By Deborah Gyapong
Canadian Catholic News
OTTAWA (CCN)—Veteran Rome-based reporter and author John L. Allen, Jr, says there is no such thing as “the Vatican” as commonly portrayed by the mainstream media.
“Only seen from afar” is the Vatican perceived as a bunch of “Stepford wives all in lockstep,” the National Catholic Reporter’s senior correspondent told the Canadian Catholic School Trustees Association annual conference in Ottawa Sept. 23.
Those who work in the Vatican come from a wide variety of backgrounds and sometimes have widely differing viewpoints, he said.
“We think we know what classes of people are like,” he said, noting these stereotypes are often wrong and this is especially true of those who work in the Roman Curia.
Allen, whose most recent book is The Future Church: How Ten Trends are Revolutionizing the Catholic Church, also blasted the myth of “ultra-centralization” and the idea that there is “some central figure who controls everything.”
The Catholic Church is “top-down on doctrine” but “bottom up on everything else,” when it comes to administration, finances, personnel and management, he said.
On these other issues, “Rome is not even aware they are happening,” he said.
The total workforce for the Roman Curia is 2,170 people who serve 1.2 billion Catholics.
“The Vatican does not have the tools to micromanage,” he said.
This myth of central control plays into debates about clerical sexual abuse, Allen said, because it underlies assumptions among victims’ and their lawyers that there is some “smoking gun in the Vatican” responsible for the crisis.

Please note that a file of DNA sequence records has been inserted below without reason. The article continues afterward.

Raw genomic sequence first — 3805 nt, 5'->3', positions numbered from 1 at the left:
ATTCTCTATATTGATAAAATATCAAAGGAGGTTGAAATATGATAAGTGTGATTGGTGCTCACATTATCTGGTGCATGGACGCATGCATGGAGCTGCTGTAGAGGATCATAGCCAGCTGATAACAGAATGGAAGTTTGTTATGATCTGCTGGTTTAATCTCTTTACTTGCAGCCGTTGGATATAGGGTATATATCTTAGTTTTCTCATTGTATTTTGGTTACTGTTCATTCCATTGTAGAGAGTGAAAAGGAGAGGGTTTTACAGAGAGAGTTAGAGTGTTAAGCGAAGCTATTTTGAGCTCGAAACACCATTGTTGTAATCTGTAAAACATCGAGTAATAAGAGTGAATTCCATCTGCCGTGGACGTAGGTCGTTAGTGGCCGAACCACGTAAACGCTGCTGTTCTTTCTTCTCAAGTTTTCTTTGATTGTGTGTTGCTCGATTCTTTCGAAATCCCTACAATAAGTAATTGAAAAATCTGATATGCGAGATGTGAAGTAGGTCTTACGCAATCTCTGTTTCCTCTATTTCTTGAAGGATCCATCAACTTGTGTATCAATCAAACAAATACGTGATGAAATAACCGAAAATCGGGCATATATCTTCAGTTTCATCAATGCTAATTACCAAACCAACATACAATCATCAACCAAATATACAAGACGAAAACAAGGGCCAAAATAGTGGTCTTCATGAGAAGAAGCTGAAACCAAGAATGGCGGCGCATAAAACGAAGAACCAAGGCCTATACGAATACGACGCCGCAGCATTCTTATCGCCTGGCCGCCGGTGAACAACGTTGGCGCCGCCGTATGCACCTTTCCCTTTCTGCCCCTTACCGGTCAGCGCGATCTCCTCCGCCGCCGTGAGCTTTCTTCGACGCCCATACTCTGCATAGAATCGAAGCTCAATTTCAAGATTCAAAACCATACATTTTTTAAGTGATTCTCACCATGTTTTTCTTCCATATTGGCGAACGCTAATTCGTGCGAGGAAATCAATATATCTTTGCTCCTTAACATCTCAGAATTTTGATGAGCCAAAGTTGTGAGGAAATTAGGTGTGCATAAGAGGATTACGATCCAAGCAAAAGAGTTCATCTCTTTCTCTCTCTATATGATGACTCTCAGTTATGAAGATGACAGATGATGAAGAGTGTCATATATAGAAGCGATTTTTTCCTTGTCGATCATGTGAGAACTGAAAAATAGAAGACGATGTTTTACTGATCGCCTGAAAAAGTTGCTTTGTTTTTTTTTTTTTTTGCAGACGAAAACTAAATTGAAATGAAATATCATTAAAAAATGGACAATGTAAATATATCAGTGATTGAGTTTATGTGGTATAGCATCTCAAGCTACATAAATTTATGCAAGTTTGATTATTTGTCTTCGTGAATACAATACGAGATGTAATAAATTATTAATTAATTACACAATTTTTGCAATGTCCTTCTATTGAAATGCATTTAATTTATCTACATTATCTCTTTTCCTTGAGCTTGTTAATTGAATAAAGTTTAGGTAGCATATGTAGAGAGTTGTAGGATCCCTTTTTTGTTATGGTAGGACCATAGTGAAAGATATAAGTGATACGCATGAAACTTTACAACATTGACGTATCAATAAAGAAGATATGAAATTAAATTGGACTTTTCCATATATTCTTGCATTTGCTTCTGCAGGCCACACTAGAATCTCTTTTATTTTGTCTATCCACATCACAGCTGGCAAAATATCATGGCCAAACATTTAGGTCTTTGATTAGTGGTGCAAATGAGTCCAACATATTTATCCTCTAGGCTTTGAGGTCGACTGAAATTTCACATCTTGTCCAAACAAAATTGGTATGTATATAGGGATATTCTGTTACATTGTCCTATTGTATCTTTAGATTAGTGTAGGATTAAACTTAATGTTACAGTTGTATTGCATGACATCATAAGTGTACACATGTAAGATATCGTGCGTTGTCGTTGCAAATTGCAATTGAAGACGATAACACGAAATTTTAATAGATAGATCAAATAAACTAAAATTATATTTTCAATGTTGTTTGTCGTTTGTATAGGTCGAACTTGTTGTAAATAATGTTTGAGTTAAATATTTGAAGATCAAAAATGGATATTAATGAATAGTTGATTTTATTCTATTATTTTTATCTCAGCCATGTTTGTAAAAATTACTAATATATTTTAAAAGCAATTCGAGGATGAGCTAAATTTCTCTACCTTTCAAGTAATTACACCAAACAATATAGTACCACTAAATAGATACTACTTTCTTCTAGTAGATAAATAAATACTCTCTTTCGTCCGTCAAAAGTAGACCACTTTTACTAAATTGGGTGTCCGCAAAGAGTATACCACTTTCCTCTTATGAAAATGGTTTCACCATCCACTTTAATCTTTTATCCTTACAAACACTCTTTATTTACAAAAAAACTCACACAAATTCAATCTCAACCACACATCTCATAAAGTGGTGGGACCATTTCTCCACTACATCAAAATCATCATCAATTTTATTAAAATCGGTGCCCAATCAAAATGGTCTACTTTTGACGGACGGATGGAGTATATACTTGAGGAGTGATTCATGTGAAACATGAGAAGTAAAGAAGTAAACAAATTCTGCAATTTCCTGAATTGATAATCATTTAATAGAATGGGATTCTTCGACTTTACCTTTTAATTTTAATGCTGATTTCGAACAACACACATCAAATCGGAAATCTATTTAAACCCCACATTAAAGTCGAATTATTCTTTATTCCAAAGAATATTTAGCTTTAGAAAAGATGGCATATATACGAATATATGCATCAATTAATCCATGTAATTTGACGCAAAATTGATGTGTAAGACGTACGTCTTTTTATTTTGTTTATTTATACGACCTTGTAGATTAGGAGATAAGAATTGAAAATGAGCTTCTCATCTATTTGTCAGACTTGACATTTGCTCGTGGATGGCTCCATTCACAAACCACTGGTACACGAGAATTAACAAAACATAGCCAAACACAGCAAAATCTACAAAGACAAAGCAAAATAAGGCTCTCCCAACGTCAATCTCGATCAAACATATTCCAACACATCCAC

Another myth is that the Vatican is ultra-wealthy, he said. The annual operating budget of the Vatican City State is $270 million, he said, comparing that with the annual operating budget of Notre Dame University in South Bend, Indiana which is $1.2 billion.
The Catholic Church in the United States collects $200 million a week, almost enough in a week to fund the Vatican for a year, he said.
As for the buildings, real estate and money in the patrimony of the Holy See, Allen said it amounts to an endowment of $1 billion. The endowment of Notre Dame University is $30 billion and that of Harvard University $100 billion.
The Holy See’s financial means are “not as endless as people imagine,” he said.
As for the Vatican art, it is “literally priceless,” Allen said, because it can never be sold but is kept for the benefit of humankind and requires millions of dollars to maintain and restore. Though the Vatican museum collects entry fees, that money is used to defray the mammoth maintenance and restoration costs.
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